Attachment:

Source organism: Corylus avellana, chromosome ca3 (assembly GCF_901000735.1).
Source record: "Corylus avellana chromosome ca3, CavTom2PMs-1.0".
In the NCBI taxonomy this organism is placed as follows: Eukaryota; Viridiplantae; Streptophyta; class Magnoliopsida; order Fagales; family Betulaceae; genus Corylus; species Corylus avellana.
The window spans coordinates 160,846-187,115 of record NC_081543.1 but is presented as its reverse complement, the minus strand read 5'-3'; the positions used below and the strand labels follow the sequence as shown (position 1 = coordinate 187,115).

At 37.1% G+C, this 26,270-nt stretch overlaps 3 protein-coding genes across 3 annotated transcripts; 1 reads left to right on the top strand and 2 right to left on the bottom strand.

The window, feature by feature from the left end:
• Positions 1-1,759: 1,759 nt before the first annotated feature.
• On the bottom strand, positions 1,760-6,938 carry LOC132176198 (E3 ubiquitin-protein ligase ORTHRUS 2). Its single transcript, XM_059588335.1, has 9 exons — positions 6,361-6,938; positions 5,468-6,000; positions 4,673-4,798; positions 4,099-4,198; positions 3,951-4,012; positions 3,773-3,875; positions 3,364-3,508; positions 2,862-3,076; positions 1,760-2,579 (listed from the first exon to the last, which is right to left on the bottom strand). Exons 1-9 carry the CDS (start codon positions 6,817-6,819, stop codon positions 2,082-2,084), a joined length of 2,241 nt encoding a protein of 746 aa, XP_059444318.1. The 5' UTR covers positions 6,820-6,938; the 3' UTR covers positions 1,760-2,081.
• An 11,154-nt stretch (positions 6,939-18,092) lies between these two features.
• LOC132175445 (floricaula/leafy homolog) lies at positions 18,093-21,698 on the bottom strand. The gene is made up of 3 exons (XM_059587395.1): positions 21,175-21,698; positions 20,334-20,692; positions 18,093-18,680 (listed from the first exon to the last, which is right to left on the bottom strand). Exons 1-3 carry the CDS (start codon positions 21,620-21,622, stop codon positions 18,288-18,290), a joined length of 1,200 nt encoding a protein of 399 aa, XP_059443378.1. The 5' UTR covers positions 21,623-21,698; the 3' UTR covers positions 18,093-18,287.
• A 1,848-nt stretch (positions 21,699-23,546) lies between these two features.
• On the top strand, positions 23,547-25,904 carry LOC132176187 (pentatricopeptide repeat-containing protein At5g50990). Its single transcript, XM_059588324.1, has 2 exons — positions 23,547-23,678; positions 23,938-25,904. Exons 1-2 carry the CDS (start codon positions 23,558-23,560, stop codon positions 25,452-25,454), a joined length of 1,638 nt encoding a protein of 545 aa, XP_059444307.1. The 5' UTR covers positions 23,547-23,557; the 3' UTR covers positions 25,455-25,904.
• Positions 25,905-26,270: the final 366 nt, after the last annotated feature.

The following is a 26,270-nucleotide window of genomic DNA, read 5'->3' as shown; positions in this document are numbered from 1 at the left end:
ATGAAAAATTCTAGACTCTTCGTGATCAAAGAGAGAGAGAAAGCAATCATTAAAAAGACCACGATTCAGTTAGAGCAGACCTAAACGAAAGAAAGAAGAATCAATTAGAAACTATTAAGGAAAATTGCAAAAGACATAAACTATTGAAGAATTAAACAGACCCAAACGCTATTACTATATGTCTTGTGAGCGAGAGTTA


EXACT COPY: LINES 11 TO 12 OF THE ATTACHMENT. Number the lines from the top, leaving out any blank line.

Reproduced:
• A 1,848-nt stretch (positions 21,699-23,546) lies between these two features.
• On the top strand, positions 23,547-25,904 carry LOC132176187 (pentatricopeptide repeat-containing protein At5g50990). Its single transcript, XM_059588324.1, has 2 exons — positions 23,547-23,678; positions 23,938-25,904. Exons 1-2 carry the CDS (start codon positions 23,558-23,560, stop codon positions 25,452-25,454), a joined length of 1,638 nt encoding a protein of 545 aa, XP_059444307.1. The 5' UTR covers positions 23,547-23,557; the 3' UTR covers positions 25,455-25,904.